W3C home > Mailing lists > Public > www-patentpolicy-comment@w3.org > October 2001

Re: Apple's SVG patent

From: Daniel Phillips <phillips@bonn-fries.net>
Date: Fri, 5 Oct 2001 14:44:06 +0200
To: Chris Lilley <chris@w3.org>, www-patentpolicy-comment@w3.org
Message-Id: <20011005124359Z16555-17200+756@humbolt.nl.linux.org>
On October 4, 2001 02:11 pm, Chris Lilley wrote:
> From: Les Barstow <lbarstow@vr1.com>
> > Bitmasks were being used back in the early 1980's in commercial games.
> > This patent wasn't requested until 1992.  APPLE THEMSELVES WERE USING
> > THIS IN 1984!  Must be a leftover from the "let's patent the icon" days
> > when they were fighting MS.
> 
> I agree with your general point about bitmasks or more generally alpha
> channels (where the transparency  is not a one bit, on or off state but
> represents variable opacity) being extremely well documented and
> predating the Apple patent by a considerable time. Alpha channels area
> well understood technlogy and are freely implemented in thousands of
> software products.
> 
> The Apple patent, on the other hand describes taking a pair of color
> images, call them A and B, and then using the *color* in B as the alpha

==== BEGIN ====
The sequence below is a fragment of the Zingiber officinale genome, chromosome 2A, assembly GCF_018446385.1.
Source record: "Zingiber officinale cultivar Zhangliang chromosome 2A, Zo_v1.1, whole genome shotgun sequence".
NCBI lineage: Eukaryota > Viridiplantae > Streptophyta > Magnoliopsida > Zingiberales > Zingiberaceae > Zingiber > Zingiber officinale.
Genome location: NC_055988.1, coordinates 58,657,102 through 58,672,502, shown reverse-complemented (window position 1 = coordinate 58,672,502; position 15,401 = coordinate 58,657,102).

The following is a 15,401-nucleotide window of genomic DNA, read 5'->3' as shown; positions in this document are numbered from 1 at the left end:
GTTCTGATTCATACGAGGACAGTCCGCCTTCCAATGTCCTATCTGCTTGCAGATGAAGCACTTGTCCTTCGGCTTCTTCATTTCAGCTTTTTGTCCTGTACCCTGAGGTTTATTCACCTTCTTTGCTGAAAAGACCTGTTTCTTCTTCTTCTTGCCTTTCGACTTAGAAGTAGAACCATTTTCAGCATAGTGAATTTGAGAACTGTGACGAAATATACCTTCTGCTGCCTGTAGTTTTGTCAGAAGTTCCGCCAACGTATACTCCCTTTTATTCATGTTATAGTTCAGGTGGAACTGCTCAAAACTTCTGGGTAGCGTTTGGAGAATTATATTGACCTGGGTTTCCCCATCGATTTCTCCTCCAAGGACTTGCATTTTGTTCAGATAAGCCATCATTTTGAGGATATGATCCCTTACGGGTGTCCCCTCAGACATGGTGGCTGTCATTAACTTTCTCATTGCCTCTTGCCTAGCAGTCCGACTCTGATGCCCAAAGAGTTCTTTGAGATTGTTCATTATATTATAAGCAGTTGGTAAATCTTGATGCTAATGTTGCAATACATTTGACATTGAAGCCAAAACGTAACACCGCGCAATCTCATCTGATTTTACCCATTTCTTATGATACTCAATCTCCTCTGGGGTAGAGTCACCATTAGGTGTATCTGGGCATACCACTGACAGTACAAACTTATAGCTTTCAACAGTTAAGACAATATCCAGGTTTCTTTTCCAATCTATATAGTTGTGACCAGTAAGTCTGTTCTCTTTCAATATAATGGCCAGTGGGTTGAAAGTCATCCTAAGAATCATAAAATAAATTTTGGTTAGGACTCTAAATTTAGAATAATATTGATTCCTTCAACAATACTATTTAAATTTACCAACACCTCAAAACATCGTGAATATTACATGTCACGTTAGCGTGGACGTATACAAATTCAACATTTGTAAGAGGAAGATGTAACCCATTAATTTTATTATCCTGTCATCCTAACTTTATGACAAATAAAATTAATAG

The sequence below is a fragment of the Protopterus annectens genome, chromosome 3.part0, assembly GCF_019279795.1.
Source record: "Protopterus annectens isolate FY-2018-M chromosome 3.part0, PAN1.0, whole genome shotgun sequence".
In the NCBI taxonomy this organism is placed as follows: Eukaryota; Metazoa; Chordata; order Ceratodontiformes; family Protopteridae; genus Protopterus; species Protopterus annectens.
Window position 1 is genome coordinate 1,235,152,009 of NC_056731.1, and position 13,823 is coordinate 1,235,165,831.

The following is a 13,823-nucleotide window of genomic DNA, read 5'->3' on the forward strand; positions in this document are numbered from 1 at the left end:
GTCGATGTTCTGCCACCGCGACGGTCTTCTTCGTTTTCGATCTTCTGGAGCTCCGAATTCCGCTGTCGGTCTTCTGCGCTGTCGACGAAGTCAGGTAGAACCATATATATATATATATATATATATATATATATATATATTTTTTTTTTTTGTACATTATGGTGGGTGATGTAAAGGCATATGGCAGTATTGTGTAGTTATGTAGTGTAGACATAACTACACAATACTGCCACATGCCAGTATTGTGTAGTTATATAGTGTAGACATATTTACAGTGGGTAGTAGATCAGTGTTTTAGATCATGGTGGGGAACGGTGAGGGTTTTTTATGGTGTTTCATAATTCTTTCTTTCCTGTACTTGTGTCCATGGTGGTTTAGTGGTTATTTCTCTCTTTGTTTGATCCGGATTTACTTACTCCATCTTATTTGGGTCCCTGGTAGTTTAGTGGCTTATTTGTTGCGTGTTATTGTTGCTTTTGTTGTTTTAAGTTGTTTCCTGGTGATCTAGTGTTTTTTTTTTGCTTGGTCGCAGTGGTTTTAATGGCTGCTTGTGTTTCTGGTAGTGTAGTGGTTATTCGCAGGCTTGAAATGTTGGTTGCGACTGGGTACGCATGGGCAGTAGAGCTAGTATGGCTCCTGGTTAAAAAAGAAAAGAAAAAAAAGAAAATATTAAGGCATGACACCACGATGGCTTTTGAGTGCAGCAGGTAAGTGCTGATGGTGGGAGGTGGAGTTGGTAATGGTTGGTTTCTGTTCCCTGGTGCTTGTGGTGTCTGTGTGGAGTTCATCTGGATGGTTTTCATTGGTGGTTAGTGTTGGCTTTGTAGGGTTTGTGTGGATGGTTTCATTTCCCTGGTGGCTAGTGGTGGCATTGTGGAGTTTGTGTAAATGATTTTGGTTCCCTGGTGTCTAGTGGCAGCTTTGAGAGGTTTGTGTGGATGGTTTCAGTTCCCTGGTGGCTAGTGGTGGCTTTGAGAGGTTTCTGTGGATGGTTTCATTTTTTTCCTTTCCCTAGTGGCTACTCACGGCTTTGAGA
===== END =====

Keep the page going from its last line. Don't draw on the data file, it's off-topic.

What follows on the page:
> for A when compositing over some destination.
> 
> So to expand the equation
> 
> Redresult=((1-RedB)*RedA)+(RedB*Reddestination)
> Greenresult=((1-GreenB)*GreenA)+(GreenB*Greendestination)
> Blueresult=((1-BlueB)*BlueA)+(BlueB*Bluedestination)
> 
> Notice that 'alpha' does not occur anywhere in this system of equations.
> 
> You will not find that this system of equations is used in the SVG
> specification and you are not required to use this system of equations
> to implement SVG. Thus, the patent does not apply to SVG - it is not
> "essential technology".
> 
> Of course, you should make up your own mind by reading the patent to
> verify this conclusion for yourself, but it seems very clear cut to me.

If that seems so clear, then why is Apple's patent even mentioned in the SVG 
patent statement?  It seems that this has just provided an easy excuse for 
Adobe to hold back RF licensing for whatever IP claims it may have.

I'd like to suggest that if the goal really was to prepare a specification 
unencumbered by patent claims, the SVG working group could have done much 
more in that regard.  Perhaps the presence of some members of the public and 
nonprofit organizations in the SVG working group would have helped the 
working group focus better on that goal.

--
Daniel
Received on Friday, 5 October 2001 08:44:05 GMT

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